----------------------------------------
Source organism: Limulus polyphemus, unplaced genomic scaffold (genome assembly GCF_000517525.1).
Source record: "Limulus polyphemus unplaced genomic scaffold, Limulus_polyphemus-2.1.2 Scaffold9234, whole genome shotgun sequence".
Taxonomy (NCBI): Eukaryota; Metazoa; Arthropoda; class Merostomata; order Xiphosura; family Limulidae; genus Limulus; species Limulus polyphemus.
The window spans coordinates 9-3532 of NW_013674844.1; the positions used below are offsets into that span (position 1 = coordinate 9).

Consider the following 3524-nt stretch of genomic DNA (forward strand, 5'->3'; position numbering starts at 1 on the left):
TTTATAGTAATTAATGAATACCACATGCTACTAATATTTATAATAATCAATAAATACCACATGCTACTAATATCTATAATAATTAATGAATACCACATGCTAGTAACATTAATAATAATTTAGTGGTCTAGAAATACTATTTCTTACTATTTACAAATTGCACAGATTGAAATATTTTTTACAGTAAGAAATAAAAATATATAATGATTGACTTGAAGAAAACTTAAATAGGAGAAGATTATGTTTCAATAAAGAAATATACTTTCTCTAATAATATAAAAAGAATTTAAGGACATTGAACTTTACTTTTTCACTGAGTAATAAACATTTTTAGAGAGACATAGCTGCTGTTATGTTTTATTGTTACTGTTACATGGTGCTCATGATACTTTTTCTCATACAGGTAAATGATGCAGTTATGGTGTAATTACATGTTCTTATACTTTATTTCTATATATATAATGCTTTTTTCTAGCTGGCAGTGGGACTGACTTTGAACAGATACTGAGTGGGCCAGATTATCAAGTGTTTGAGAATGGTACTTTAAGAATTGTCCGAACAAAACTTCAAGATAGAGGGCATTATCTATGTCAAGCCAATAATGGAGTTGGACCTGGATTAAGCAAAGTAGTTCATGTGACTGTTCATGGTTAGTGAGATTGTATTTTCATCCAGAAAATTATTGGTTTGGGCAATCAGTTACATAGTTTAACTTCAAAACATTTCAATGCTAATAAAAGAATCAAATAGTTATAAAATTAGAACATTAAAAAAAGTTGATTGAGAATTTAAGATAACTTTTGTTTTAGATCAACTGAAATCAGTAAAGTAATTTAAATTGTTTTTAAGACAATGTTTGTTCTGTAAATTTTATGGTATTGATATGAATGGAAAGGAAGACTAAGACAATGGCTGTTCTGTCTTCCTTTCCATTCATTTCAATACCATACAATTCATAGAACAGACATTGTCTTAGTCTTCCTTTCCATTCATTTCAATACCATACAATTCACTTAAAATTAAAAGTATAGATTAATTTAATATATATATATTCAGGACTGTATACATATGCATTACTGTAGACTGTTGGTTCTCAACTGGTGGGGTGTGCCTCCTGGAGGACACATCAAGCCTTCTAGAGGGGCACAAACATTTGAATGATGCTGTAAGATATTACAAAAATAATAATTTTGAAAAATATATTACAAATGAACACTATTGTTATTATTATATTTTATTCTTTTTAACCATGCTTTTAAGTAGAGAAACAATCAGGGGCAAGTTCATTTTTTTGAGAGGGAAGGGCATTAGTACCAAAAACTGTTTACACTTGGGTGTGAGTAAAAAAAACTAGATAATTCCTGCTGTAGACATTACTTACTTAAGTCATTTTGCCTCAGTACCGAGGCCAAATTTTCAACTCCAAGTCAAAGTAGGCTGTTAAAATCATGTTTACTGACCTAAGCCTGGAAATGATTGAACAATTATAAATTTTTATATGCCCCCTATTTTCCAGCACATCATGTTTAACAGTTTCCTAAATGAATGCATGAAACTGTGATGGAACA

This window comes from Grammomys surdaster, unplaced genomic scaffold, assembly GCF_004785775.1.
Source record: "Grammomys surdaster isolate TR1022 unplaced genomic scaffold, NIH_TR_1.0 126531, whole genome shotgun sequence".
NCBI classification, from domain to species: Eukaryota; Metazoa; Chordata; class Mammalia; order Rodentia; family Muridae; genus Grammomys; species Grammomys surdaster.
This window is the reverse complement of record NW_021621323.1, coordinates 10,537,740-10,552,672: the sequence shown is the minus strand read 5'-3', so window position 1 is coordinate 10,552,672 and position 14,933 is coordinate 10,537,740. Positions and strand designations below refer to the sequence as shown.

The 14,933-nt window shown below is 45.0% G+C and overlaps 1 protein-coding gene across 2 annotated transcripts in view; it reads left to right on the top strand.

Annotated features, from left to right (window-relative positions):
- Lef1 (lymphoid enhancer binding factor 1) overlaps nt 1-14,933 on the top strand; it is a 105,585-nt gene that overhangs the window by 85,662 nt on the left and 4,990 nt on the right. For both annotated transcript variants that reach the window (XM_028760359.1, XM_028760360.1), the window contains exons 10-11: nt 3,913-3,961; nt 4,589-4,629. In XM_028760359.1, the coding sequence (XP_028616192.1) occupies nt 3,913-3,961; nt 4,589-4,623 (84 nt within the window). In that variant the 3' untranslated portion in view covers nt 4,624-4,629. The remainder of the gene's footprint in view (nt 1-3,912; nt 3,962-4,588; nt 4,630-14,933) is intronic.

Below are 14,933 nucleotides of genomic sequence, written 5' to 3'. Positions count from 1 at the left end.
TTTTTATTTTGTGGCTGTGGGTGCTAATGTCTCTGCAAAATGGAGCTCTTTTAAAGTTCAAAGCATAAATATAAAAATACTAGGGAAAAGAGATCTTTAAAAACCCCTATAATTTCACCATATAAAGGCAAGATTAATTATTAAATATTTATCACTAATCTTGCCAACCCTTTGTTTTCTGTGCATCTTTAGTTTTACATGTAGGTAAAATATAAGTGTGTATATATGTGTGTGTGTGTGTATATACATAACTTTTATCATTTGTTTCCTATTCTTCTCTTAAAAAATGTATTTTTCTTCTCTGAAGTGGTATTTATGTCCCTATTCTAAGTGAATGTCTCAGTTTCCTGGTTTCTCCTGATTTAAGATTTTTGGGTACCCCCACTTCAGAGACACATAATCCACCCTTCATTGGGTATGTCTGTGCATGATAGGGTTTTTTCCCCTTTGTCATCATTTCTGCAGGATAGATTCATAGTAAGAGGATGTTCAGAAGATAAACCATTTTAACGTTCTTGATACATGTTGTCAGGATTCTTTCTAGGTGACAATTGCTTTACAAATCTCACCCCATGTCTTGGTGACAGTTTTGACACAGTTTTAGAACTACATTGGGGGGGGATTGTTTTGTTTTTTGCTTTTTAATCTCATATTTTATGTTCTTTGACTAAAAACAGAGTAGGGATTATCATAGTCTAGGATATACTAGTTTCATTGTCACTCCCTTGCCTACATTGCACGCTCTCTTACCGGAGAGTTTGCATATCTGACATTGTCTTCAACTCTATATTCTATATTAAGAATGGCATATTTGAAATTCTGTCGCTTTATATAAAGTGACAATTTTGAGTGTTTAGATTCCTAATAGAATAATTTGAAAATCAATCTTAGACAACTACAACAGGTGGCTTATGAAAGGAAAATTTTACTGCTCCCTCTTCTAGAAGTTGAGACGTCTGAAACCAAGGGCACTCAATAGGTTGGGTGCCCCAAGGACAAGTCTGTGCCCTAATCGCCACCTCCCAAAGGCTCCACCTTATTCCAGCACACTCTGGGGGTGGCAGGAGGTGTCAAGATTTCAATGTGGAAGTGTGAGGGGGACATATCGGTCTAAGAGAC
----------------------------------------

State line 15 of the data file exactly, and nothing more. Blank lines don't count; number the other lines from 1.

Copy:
TTTTTATTTTGTGGCTGTGGGTGCTAATGTCTCTGCAAAATGGAGCTCTTTTAAAGTTCAAAGCATAAATATAAAAATACTAGGGAAAAGAGATCTTTAAAAACCCCTATAATTTCACCATATAAAGGCAAGATTAATTATTAAATATTTATCACTAATCTTGCCAACCCTTTGTTTTCTGTGCATCTTTAGTTTTACATGTAGGTAAAATATAAGTGTGTATATATGTGTGTGTGTGTGTATATACATAACTTTTATCATTTGTTTCCTATTCTTCTCTTAAAAAATGTATTTTTCTTCTCTGAAGTGGTATTTATGTCCCTATTCTAAGTGAATGTCTCAGTTTCCTGGTTTCTCCTGATTTAAGATTTTTGGGTACCCCCACTTCAGAGACACATAATCCACCCTTCATTGGGTATGTCTGTGCATGATAGGGTTTTTTCCCCTTTGTCATCATTTCTGCAGGATAGATTCATAGTAAGAGGATGTTCAGAAGATAAACCATTTTAACGTTCTTGATACATGTTGTCAGGATTCTTTCTAGGTGACAATTGCTTTACAAATCTCACCCCATGTCTTGGTGACAGTTTTGACACAGTTTTAGAACTACATTGGGGGGGGATTGTTTTGTTTTTTGCTTTTTAATCTCATATTTTATGTTCTTTGACTAAAAACAGAGTAGGGATTATCATAGTCTAGGATATACTAGTTTCATTGTCACTCCCTTGCCTACATTGCACGCTCTCTTACCGGAGAGTTTGCATATCTGACATTGTCTTCAACTCTATATTCTATATTAAGAATGGCATATTTGAAATTCTGTCGCTTTATATAAAGTGACAATTTTGAGTGTTTAGATTCCTAATAGAATAATTTGAAAATCAATCTTAGACAACTACAACAGGTGGCTTATGAAAGGAAAATTTTACTGCTCCCTCTTCTAGAAGTTGAGACGTCTGAAACCAAGGGCACTCAATAGGTTGGGTGCCCCAAGGACAAGTCTGTGCCCTAATCGCCACCTCCCAAAGGCTCCACCTTATTCCAGCACACTCTGGGGGTGGCAGGAGGTGTCAAGATTTCAATGTGGAAGTGTGAGGGGGACATATCGGTCTAAGAGAC